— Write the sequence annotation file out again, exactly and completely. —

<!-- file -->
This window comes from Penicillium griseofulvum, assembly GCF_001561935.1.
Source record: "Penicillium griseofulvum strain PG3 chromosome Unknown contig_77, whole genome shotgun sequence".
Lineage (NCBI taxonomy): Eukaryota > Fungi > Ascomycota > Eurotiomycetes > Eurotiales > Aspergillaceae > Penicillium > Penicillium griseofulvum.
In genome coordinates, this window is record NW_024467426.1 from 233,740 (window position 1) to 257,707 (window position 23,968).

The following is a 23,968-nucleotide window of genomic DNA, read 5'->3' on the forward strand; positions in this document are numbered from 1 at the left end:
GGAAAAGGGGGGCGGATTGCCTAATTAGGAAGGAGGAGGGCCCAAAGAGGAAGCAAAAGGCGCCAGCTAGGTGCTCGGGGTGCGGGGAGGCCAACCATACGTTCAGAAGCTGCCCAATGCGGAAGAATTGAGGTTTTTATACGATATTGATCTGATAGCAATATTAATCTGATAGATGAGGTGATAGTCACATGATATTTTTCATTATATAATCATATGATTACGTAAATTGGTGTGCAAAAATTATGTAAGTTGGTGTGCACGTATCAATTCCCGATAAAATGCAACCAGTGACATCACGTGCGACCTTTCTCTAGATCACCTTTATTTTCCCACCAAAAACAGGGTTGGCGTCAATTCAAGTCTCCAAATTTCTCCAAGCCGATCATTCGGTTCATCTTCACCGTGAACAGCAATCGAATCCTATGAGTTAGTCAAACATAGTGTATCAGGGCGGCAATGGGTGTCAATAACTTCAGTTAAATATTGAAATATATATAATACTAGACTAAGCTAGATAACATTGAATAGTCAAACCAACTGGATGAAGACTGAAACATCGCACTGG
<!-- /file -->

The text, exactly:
This window comes from Penicillium griseofulvum, assembly GCF_001561935.1.
Source record: "Penicillium griseofulvum strain PG3 chromosome Unknown contig_77, whole genome shotgun sequence".
Lineage (NCBI taxonomy): Eukaryota > Fungi > Ascomycota > Eurotiomycetes > Eurotiales > Aspergillaceae > Penicillium > Penicillium griseofulvum.
In genome coordinates, this window is record NW_024467426.1 from 233,740 (window position 1) to 257,707 (window position 23,968).

The following is a 23,968-nucleotide window of genomic DNA, read 5'->3' on the forward strand; positions in this document are numbered from 1 at the left end:
GGAAAAGGGGGGCGGATTGCCTAATTAGGAAGGAGGAGGGCCCAAAGAGGAAGCAAAAGGCGCCAGCTAGGTGCTCGGGGTGCGGGGAGGCCAACCATACGTTCAGAAGCTGCCCAATGCGGAAGAATTGAGGTTTTTATACGATATTGATCTGATAGCAATATTAATCTGATAGATGAGGTGATAGTCACATGATATTTTTCATTATATAATCATATGATTACGTAAATTGGTGTGCAAAAATTATGTAAGTTGGTGTGCACGTATCAATTCCCGATAAAATGCAACCAGTGACATCACGTGCGACCTTTCTCTAGATCACCTTTATTTTCCCACCAAAAACAGGGTTGGCGTCAATTCAAGTCTCCAAATTTCTCCAAGCCGATCATTCGGTTCATCTTCACCGTGAACAGCAATCGAATCCTATGAGTTAGTCAAACATAGTGTATCAGGGCGGCAATGGGTGTCAATAACTTCAGTTAAATATTGAAATATATATAATACTAGACTAAGCTAGATAACATTGAATAGTCAAACCAACTGGATGAAGACTGAAACATCGCACTGG